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Bebop Spoken There

Kenny Dorham: "Diz has on a green job with low vents. The upturned horn has a silver bell. That gives us green on silver on black-and-yellow socks. Wow!" - (Down Beat June 15, 1966).

Cécile McLorin Salvant: “I am one of the unfortunate users of Spotify – which is not great for us musicians. I use it because it’s so easy to pick up anything you want anywhere…” (Jazzwise August 2014).

Bebop Spoken There Archives.

Today Friday August 1

Afternoon.
RENDEZVOUS JAZZ - Black Horse, Monkseaton. 1pm. Free.
Classic jazz.
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Evening.
ALAN GLEN TRIO - Jazz Café, 25 Pink Lane, Newcastle NE1 5DW. 9pm. £5/£3 (before 8.30pm.).
More great piano jazz at The Caff from THE MASTER. John Pope on bass and Mike Humble on drums. Mike is a long time associate of Alan's as well as working with Martin Taylor in the guitarist's early days.
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HILDY HARLAND - The Place, Athenaeum St., Sunderland. 8pm. £6.60. 0191 5106171.
Emerging vocal talent.

Thursday, April 11, 2013

CD Review: Thought Fox – My Guess

Lauren Kinsella – voice; Colm O’Hara – trombone; Tom Gibbs- piano; Mick Coady – double bass; Simon Roth – drums
Diatribe Records DIACDO13. UK Release May 6, 2013
(Review by Debra M.)
Coincidently following on from the recent Jazz Words at the GIJF, a session devoted to poetry and Jazz, is the UK launch of debut CD from Thought Fox , a band which takes its  name and inspiration from a Ted Hughes’ poem.
The 5 piece ensemble, led by London based, Irish vocalist and composer Lauren Kinsella, emerged a few years ago, winning   the Music Network Young Musicwide  Award 2010 - 2013.
A central feature of their music is the close link between Kinsella’s instrumental vocal lines with Colm O’Hara’s trombone, either in harmony or an octave apart, where the warm low toned  horn compliments her light supple voice.  Throughout the album there is extensive improvisation, some of it  free form,  which returns to a melody or groove, often separated by distinct changes in  time or dynamic. This is particularly effective in Malin’s Chai, which begins with the trio in 5 time,  who are  joined by trombone & vocal, and then takes  an abrupt change in mood and tempo, with  dreamy lyrics, sung with  sinuous notes & some gorgeous vocal intervals. The band then reverts to the initial groove, with solos from piano and trombone, changing back for the lyrical interlude.
The first track Nightlight also works particularly well, opening with a funereal bass and piano, which progresses to a spacious ensemble  improvisation, evoking a late night sound scape. In several of the tracks Kinsella scats with peculiar, Scandinavian-like sounds, possibly an influence of her time spent in Sweden.  Her lyrics can be poetic and insightful, for instance in Arrival / Departure - “What are these strange lives,…what is this strange place?”- a song apparently about the bewilderment of a new born  encountering the world.  Colm O’Hara is an ideal foil in this project, and he plays a number of understated, absorbing solos. There are also excellent contributions from Tom Gibbs on piano, Mick Coady on double bass & Simon Roth on drums.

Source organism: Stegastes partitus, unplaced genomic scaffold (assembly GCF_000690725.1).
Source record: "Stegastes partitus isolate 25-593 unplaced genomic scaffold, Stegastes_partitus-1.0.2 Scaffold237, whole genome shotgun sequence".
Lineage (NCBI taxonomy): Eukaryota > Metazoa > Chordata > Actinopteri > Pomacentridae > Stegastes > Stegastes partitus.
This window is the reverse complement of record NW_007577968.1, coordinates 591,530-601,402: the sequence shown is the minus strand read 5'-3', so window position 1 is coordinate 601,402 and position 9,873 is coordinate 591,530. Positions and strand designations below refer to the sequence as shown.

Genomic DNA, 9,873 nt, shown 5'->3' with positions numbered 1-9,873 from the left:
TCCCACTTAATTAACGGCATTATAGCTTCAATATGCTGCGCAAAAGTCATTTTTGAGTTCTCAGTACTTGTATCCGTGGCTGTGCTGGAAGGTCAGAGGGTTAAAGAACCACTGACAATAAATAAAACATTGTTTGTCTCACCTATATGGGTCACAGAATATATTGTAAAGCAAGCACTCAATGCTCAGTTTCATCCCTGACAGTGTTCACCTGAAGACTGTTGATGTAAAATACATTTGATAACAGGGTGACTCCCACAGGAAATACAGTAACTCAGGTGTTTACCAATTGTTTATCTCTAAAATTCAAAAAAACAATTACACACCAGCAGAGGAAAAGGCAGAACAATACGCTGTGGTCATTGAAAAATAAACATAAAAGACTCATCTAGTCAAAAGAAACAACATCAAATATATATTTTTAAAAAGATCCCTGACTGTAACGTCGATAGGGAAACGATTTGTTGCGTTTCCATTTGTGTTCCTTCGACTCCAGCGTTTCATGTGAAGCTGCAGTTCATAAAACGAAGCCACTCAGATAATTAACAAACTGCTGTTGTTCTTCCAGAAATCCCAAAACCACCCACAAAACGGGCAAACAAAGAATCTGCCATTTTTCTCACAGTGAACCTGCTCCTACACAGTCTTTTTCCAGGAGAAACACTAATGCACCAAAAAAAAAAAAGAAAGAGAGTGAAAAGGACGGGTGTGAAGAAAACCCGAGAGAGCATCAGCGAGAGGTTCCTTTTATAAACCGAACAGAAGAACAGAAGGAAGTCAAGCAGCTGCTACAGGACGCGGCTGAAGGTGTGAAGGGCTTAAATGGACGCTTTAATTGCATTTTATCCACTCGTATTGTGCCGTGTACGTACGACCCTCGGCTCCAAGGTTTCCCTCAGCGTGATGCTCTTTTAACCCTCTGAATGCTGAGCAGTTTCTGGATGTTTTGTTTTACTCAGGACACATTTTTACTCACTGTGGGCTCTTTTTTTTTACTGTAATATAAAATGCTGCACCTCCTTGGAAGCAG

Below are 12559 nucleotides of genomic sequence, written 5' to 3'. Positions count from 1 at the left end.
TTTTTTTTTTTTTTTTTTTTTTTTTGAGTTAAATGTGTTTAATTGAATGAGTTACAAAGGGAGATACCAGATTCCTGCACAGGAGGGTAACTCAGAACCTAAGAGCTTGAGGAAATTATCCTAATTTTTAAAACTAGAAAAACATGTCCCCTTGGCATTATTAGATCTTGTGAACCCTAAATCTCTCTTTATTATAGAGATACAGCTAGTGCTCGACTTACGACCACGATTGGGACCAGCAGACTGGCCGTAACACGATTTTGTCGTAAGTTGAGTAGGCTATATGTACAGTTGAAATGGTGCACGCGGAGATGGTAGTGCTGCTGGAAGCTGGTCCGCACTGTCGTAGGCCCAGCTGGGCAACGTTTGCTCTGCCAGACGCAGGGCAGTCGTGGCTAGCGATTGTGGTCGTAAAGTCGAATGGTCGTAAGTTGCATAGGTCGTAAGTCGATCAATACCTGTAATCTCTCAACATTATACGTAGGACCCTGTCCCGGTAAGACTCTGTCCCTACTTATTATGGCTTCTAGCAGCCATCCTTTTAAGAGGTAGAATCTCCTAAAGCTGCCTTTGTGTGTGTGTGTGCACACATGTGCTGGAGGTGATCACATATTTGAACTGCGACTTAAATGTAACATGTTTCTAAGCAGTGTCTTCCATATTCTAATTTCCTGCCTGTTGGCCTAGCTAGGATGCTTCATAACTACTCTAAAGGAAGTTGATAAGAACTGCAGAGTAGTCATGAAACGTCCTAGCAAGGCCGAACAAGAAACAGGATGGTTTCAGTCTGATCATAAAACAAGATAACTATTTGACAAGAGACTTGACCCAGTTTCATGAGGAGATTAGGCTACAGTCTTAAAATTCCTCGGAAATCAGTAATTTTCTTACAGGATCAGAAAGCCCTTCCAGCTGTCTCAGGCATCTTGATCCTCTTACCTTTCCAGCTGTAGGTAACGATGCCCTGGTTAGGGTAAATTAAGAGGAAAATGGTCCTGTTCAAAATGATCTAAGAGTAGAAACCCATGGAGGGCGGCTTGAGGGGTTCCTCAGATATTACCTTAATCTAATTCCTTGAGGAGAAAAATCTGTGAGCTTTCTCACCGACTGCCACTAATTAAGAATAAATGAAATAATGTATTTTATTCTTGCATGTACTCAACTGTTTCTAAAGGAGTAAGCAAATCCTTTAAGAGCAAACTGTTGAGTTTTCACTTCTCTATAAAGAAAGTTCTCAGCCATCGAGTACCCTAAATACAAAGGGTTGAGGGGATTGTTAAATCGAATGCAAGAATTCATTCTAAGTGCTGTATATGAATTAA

Thought Fox have shown they are worthy award winners with this intriguing debut album. The UK launch is on May 8 at The Vortex in London.
http://www.youtube.com/watch?v=yYQ8FE5C9BY   Video of Prime of Life by Thought Fox
Debra M.

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Alternatively, email me - lanceliddle@gmail.com.

About this blog - contact details.

Bebop Spoken Here -- Here, being the north-east of England -- centred in the blues heartland of Newcastle and reaching down to the Tees Delta and looking upwards to the Land of the Kilt.
Not a very original title, I know; not even an accurate one as my taste, whilst centred around the music of Bird and Diz, extends in many directions and I listen to everything from King Oliver to Chick Corea and beyond. Not forgetting the Great American Songbook the contents of which has provided the inspiration for much great jazz and quality popular singing for round about a century.
The idea of this blog is for you to share your thoughts and pass on your comments on discs, gigs, jazz - music in general. If you've been to a gig/concert or heard a CD that knocked you sideways please share your views with us. Tell us about your favourites, your memories, your dislikes.
Lance (Who wishes it to be known that he is not responsible for postings other than his own and that he's not always responsible for them.)
PS:I don't care what your political views are - you can love or hate Cameron, Clegg, Milliband, Farage, Genghis Khan or Julius Caesar - just don't air them here!
Contact: lanceliddle@gmail.com I look forward to hearing from you.

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